Honorable mention: High school essay 'Good Without God' contest
Blind faith: The real problem with religion
FFRF awarded Julian $200.
By Julian Rauter
I have always believed that there is a reason to make ethical choices beyond the fact that someone is watching. I was raised in a household where morality was a given. My parents taught me about sharing and respecting other's viewpoints without invoking the threat of God's watchful eyes. I understood from a young age that I needed to be good for my own benefit and the benefit of others, not because there was a higher power constantly passing judgment on my actions.
It is no shock, then, that I grew up to be an atheist.
For a long time, I was hateful toward religion and faith in general. However, maturity and contemplation have helped me understand that the problem is not faith itself, but blind faith.
There is no hatred in the heart of a religious follower who understands the historical context of their sacred text but still finds its teachings helpful. There is hatred in the heart of a religious follower who interprets their text as the literal word of God Almighty passed down through his anointed servants on Earth. These are the Zionists detonating car bombs, the Muslims sending money and guns to ISIS, the Christians campaigning to ban evolution from public schools.
Every religion has its easily led and blindly devoted followers. Even Buddhism has encouraged the oppression of minority groups in Southeast Asia. Religious people are entirely capable of hatred and undue aggression, and much of this is motivated by blind faith.
The question is, where does blind faith come from? I believe it is due to a false correlation between religion and morality. I know many religious people who understand the value of being good as an end unto itself and may have been helped to that understanding by their religion. I've also met an equal number of religious people who assume that following the rules of their particular doctrine simply makes them a good person. They eat the wafer, wear the yarmulke, abstain from pork and assume "that's good enough." While these rituals all have their value to the culture of each faith, they are not intrinsically valuable. They do not prevent the worshiper from doing wrong.
Those who follow religious tradition by rote gain nothing; their thinking has been done for them. Herein lies the intrinsic problem with organized religion: When left unchecked, it creates one-track minds. Generations of unquestioning belief breed monocultures wherein children are raised to believe that the answer to the question "Why am I here?" is located in one book. This belief is faulty only due to its scope.
Humans have written many thousands of books trying to answer that question. What are the odds that anyone got it exactly right? Is it not far more likely that the answer is spread across many books, all of which must be taken with a healthy dose of context? People who have only studied one text are bound to be closed-minded and insular. This is true whether the text is the Quran or Great Expectations. But it's especially regrettable when the text holds its followers as part of an elite few exclusively blessed with the secrets of the world. This leads to an undeserved feeling of superiority and, eventually, to decidedly immoral behavior.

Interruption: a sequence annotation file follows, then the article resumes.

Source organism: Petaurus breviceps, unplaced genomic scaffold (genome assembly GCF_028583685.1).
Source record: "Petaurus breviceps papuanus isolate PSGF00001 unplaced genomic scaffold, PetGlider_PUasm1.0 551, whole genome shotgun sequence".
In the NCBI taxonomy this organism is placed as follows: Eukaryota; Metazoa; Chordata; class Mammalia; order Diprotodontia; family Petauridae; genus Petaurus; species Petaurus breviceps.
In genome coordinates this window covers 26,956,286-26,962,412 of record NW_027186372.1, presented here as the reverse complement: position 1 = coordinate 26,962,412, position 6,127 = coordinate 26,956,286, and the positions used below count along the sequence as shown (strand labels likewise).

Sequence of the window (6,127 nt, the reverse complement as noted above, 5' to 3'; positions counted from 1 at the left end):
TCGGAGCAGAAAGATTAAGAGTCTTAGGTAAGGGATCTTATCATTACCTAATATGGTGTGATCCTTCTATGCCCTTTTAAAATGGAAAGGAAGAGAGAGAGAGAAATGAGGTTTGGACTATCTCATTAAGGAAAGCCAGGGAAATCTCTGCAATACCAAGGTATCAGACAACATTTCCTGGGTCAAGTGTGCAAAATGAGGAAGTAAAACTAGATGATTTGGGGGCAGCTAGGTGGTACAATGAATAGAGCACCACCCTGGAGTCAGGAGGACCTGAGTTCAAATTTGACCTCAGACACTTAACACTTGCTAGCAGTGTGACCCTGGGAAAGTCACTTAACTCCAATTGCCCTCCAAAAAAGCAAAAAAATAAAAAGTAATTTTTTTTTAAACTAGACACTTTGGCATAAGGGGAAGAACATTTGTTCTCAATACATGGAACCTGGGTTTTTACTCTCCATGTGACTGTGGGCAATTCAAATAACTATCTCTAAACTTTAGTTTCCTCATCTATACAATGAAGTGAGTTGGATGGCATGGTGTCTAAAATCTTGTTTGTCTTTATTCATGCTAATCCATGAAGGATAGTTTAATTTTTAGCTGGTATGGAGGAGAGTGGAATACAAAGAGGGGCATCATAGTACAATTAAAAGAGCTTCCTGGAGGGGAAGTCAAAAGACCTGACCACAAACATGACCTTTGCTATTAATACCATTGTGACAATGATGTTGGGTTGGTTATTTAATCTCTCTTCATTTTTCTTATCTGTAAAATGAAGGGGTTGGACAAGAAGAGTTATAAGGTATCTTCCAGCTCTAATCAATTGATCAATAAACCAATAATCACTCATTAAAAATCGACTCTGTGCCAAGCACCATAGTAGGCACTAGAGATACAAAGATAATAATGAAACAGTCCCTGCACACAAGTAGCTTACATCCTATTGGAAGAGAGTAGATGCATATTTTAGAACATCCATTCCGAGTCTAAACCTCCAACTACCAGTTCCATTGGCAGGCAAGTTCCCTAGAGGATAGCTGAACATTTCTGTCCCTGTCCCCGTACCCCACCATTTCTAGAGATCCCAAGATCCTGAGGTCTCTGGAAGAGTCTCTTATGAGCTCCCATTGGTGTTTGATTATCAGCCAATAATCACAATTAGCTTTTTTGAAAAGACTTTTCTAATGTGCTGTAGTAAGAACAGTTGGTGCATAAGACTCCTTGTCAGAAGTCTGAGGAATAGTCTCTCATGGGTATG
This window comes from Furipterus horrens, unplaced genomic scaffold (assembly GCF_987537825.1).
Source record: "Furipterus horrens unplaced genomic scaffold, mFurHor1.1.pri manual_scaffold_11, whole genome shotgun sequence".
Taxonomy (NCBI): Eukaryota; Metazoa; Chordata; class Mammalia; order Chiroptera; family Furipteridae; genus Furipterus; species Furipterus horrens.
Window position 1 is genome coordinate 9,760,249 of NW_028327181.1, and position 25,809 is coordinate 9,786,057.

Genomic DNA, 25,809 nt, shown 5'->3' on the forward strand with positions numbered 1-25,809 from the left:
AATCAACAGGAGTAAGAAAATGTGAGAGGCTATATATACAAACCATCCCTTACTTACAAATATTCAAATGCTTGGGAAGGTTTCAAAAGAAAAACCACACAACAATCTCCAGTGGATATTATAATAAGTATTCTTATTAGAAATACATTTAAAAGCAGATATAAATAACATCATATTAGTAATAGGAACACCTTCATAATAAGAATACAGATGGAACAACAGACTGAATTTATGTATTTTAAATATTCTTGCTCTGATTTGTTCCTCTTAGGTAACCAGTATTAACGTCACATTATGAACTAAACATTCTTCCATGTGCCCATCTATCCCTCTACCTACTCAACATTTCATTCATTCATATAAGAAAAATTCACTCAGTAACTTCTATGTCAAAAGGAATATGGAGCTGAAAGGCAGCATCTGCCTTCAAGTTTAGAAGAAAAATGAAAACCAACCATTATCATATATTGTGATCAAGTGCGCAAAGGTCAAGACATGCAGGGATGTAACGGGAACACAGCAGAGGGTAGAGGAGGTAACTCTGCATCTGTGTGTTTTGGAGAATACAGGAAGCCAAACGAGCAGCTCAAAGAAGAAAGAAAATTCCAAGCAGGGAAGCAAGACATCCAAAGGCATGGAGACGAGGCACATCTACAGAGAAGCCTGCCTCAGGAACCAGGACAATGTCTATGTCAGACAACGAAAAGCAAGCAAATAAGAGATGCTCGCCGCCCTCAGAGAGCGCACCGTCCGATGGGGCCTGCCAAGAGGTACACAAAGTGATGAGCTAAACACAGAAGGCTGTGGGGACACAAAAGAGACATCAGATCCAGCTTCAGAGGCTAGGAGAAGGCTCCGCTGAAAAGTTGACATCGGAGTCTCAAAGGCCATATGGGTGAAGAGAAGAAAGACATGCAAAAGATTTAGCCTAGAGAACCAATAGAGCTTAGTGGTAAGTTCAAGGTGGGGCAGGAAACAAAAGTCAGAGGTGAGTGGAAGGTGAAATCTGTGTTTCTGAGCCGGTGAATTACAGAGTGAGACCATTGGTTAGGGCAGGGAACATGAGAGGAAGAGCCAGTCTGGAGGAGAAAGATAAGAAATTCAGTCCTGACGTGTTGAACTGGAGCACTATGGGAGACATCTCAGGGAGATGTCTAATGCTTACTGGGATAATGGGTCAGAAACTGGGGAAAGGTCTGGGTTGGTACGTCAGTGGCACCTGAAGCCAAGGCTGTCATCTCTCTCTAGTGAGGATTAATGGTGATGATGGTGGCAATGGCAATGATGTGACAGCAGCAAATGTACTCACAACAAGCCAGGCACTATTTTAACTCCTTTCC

We are all part of the same species with the same physical and emotional needs. No one among us has the right to claim that we are truly "better." Therefore, the perception that followers of any religion are morally cleaner than nonbelievers is just that: a perception.
As Americans, we have the privilege of not being required to pray at one specific altar, or any altar at all. This allows us to seek paths to morality and enlightenment that are less faith-based. In the end, it is not about the paths that people take but the direction in which they are going.
I am proud to say that I am heading toward freethought and morality, and I don't need God's help to get there.
Julian Robert Rauter, 17, attended Margaretville Central School in Margaretville, N.Y. He is attending Harvard University with the tentative plan to major in anthropology with either a double major or minor in linguistics. "I also plan to take many classes in the humanities, especially literature, creative writing and ethnic studies. I hope to pursue linguistic anthropology at the graduate level and specialize in language documentation and culture loss. I hope to pursue fieldwork with indigenous communities in North America and other areas with high rates of linguicide (language death) such as Australia and the Pacific. My highest ambition is to dedicate my life to protecting the world's linguistic and cultural diversity from the Western monoculture that threatens its survival."